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This is a place where our classical hosts, interns and artists can share their stories, viewpoints and point of view on topics related to classical music and the arts in general. Come back to this page often to read the latest and share your comments.

Curried Turkey and Musical Leftovers

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Anna https://commons.wikimedia.org/wiki/File:And_Then_There_Were_Leftovers.jpg
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This is the recipe for Curried Turkey Spread that my mom makes after Thanksgiving. 

CURRIED TURKEY SPREAD

¾ lb. Turkey
½ cup mayonnaise
8 ounce package cream cheese
3 tbl. Curry powder
3 tbl. Chutney
1 cup almonds

Combine all ingredients in food processor until smooth.  Serve with crackers or mini pit bread quarters.

Now that I am actually looking at the ingredients, it sounds a little weird. But I assure you, it is all but guaranteed to keep you standing in front of the refrigerator spooning it onto the crackers or eating it straight from the Tupperware the entire week after Thanksgiving (your experience may vary).

With that useful information passed on, I now give you few examples of brilliant ways that composers have taken old musical ingredients and turned them into something new:

Fantasia on a Theme by Thomas Tallis, by Ralph Vaughan Williams (1910)

comes from - 

"Why Fum'th in Fight" by Thomas Tallis (1567)

"In ruhig fliessender bewegung" from Sinfonia, by Luciano Berio

is composed on top of: 

Scherzo, from Symphony No. 2, by Gustav Mahler

Which was already based on earlier music...Mahler reused his song "St. Anthony Preaches to the Fishes" for the Scherzo in his Second Symphony:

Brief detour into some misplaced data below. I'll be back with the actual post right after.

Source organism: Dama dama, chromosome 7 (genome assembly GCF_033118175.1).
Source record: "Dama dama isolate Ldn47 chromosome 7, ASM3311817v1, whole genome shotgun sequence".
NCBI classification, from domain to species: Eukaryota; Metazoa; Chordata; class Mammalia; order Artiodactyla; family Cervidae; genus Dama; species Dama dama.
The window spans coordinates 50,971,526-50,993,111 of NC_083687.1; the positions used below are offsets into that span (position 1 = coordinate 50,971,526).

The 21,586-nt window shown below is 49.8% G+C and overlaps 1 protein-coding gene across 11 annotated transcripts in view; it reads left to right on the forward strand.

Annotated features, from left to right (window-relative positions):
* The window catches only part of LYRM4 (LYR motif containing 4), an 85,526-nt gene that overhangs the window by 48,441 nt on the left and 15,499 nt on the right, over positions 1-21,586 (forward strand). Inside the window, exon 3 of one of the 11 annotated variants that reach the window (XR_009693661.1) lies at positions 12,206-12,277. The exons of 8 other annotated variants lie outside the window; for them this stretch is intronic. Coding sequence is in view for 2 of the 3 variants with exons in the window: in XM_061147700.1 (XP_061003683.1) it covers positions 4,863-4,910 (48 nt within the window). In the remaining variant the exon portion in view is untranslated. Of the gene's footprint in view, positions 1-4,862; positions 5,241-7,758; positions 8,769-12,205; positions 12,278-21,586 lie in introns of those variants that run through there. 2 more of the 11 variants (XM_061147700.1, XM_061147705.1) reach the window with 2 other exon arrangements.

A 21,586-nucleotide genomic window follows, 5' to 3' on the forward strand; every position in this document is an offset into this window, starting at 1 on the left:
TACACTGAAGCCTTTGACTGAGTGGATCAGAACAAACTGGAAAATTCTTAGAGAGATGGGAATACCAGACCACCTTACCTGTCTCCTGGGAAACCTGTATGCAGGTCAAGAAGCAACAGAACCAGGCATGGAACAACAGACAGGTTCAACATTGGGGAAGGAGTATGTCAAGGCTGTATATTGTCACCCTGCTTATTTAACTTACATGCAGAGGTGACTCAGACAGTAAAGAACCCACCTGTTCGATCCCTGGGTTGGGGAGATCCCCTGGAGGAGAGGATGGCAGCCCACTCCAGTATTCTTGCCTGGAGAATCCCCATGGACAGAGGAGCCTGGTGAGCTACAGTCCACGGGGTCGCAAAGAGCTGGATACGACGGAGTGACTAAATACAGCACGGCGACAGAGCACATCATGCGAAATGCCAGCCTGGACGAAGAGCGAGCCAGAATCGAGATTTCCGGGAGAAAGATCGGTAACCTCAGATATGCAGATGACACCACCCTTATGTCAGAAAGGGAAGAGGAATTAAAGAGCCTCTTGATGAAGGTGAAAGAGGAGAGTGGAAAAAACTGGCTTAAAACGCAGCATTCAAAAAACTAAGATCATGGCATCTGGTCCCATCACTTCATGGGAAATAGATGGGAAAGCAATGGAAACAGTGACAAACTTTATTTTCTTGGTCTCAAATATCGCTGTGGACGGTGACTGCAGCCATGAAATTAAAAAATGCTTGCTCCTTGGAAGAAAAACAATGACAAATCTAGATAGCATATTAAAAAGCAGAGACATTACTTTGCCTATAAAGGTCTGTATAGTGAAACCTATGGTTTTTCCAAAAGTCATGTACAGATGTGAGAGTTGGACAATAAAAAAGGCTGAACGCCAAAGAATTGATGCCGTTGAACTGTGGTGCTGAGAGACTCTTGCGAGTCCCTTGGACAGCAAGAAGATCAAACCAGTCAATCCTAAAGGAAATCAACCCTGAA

"He is There," by Charles Ives

This four-minute song borrows tunes from FOURTEEN different songs - an especially impressive use of old ingredients to form a new stew. How many ingredients can you identify? You can find the answer here. This song is just one of many, many examples of Charles Ives's musical borrowing and reworking of other music - classical pieces, hymns, American songs, and marching tunes. You can get lost in that world with this excellent book. Or you could start with the Charles Ives Society website

These are just a few examples from many that could have been on this list. I am curious to hear other favorite examples of composers re-purposing other music (and any actual good recipes for leftovers!)  I hope you'll share some in the comments.

Mona Seghatoleslami is the host and producer on WXXI Classical 91.5 FM weekdays from 3 p.m. to 7 p.m. She also hosts the lunchtime concert series Live From Hochstein Wednesdays at 12:10 p.m., interviews musicians, produces special programs, and works on any project she can find that helps connect people and music in our community through WXXI.